Tornado Safety Before the Storm
Develop a plan for you and your family for home, work, school and outdoors. Know the safest shelter areas in multiple locations.
- Have frequent drills.
- Keep a disaster supply kit in your home including water, food that won’t spoil and needs no heat to serve, first-aid kit, NOAA Weather Radio (also known as an emergency weather radio), a flashlight and special items for children, pets and elderly family members.
- Be sure your weather radio is working properly. Spring is a great time to install fresh batteries.
Tornado Safety During the Storm
Whether at home, work, or school, it’s important to have a plan in place for what to when severe weather is approaching.
- In a home or building, move to a pre-designated shelter, such as a basement, and get under a sturdy table or the stairs. A specially-constructed “safe room” within a building offers the best protection.
- If a basement is not available, move to a small interior room on the lowest floor and cover yourself with anything close at hand: towels, blankets, pillows. If possible, get under a sturdy table, desk or counter. Put as many walls as possible between you and the storm. Stay away from windows.
- If caught outdoors, seek shelter in a sturdy building. If you cannot quickly walk to shelter, get into a vehicle, buckle your seatbelt and drive to the closest sturdy shelter. If flying debris occurs while you are driving, pull over and park. Now you have two options as a last resort:
- Stay in the vehicle with the seatbelt on and place your head below the windows.
- If you can safely get noticeably lower than the roadway, exit the vehicle and lie in that area, covering your head with your hands. Do not seek shelter under an overpass.
- Mobile homes, even if tied down, offer little protection from tornadoes. You should leave a mobile home and go to the designated storm shelter or the lowest floor of a sturdy nearby building.
- Make sure you have multiple ways to receive weather information. A NOAA Weather Radio, access to local TV, and smart phone apps can keep you informed when severe weather threatens.
Lightning Safety Tips
Lightning can be a major safety concern during storms. Know the risks and how to protect yourself from lightning strikes.
- All thunderstorms produce lightning and are dangerous. In an average year, lightning kills nearly 50 people in the U.S. Since 2005, lightning has killed nine people and injured at least 41 in Wisconsin.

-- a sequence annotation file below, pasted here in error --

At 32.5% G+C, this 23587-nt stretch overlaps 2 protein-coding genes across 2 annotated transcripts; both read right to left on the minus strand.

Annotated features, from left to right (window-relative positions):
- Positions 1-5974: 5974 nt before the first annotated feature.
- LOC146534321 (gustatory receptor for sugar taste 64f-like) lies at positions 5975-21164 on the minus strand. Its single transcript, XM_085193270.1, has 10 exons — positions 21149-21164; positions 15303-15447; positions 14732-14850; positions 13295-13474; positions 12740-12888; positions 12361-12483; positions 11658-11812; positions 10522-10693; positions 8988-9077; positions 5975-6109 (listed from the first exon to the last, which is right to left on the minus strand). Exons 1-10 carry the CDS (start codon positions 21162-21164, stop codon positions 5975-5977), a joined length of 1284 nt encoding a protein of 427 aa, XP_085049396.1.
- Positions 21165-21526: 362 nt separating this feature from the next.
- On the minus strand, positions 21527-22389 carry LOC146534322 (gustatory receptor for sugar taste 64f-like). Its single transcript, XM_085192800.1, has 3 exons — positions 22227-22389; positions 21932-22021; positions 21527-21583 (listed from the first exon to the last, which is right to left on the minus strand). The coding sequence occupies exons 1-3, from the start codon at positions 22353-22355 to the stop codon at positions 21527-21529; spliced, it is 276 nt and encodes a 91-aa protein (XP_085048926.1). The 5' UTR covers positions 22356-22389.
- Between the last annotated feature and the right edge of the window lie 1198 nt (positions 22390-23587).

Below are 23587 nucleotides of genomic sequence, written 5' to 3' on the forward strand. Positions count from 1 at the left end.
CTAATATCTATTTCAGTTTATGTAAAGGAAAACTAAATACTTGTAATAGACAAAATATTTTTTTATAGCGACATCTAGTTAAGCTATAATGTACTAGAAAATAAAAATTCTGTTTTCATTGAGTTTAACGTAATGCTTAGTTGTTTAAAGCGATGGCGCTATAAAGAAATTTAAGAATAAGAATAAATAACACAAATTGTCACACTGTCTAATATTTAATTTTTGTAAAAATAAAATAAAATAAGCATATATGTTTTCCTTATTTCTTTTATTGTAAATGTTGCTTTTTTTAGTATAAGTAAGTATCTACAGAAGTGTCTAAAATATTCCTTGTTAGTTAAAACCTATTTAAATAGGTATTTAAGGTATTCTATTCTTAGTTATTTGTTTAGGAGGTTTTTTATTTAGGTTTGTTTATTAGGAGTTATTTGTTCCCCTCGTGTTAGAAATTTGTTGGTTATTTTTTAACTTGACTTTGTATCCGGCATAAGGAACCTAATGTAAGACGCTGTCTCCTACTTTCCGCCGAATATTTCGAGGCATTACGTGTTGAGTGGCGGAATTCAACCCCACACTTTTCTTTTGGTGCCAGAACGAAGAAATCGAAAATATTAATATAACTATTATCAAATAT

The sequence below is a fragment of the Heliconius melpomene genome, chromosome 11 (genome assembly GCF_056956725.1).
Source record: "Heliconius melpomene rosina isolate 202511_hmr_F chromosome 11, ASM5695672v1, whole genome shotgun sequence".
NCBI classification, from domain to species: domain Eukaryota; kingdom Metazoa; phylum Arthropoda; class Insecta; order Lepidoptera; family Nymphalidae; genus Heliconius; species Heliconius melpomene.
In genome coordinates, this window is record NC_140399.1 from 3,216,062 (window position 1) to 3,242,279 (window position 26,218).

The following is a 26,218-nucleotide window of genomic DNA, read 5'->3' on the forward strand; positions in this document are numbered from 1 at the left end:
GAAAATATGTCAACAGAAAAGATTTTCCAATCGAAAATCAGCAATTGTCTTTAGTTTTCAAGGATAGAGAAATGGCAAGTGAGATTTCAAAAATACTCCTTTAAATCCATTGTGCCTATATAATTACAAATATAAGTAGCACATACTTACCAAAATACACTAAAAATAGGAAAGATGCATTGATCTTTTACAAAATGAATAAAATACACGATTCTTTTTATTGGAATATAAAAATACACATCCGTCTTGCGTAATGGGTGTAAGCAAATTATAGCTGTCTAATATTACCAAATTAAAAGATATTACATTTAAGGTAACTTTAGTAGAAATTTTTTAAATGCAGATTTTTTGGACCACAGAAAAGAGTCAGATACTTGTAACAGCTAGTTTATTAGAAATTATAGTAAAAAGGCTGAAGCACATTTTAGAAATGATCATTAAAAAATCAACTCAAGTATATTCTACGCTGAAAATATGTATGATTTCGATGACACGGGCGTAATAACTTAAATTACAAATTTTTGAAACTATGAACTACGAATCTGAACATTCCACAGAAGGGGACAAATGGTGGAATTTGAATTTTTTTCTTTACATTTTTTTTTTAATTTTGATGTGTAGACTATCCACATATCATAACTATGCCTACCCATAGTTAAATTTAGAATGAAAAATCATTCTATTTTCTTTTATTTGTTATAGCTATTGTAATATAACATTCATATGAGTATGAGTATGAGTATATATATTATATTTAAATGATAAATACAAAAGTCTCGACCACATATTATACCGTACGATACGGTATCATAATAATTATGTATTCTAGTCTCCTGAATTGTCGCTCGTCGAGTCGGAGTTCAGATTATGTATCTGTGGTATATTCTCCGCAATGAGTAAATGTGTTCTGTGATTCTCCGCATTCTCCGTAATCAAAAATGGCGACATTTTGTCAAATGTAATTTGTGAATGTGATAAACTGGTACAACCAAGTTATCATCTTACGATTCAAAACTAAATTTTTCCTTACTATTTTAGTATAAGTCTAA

- Lightning often strikes outside the area of heavy rain and may strike as far as 10 miles from any rainfall.
- If you hear thunder, you are in danger! Anytime thunder is heard, the storm is close enough to pose an immediate threat to your location.
- Have a lightning safety plan. Designate a safe location before the event
- starts. Have specific guidelines for suspending the activity so that everyone has time to reach safety.
- Prior to a practice or outdoor event, check the latest forecast. If thunderstorms are expected, consider postponing activities early to avoid being caught in a dangerous situation.
- If you hear thunder, suspend your activity immediately and instruct everyone to get to a safe place. Substantial buildings provide the best protection. Avoid sheds, open shelters, dugouts, bleachers, and grandstands. If a sturdy building is not nearby, a hard-topped metal vehicle with windows closed will offer good protection. Do not crouch or lie down—continue moving to a place of shelter.
- If boating or swimming, get to land and find shelter.
- Do not resume activities until 30 minutes have passed since the last thunder was heard.
Stay informed with an All Hazards NOAA Weather Radio
Many people believe outdoor sirens will notify them when a tornado is approaching, however those devices are only designed to be heard by people who are outside. Make sure you have a way to receive notifications inside your home, school or office by getting a NOAA Weather Radio. These devices act like a “smoke alarm” for severe weather!
- NOAA Weather Radio (NWR) is a public warning system that broadcasts forecasts, warnings, and emergency information 24 hours a day.
- Radio receivers can quietly monitor these broadcasts and will alert when important and life-threatening messages are issued for your area.
- “All Hazards” messages include:
- Natural disasters (e.g., tornado, floods, blizzards)
- Accidents, such as chemical release, train derailments, nuclear power emergencies)
- Terrorist Attacks
- During an emergency, seconds count! These radios are a valuable alerting device, easy to use, and can also be used to check on every-day weather, including wind chill information during the winter. If your school doesn’t have a weather radio, make sure to purchase one before the severe weather season starts.
- Place your radio in areas that are constantly monitored (e.g., school office, principal’s office). Remember those occasions when the school is used for activities outside normal hours and make sure the radio can be monitored during those times.
- The radios are tested weekly. Make sure yours works!
- If you have any questions about weather radios, contact your local National Weather Service office. Many Wisconsin offices may have radios available for schools.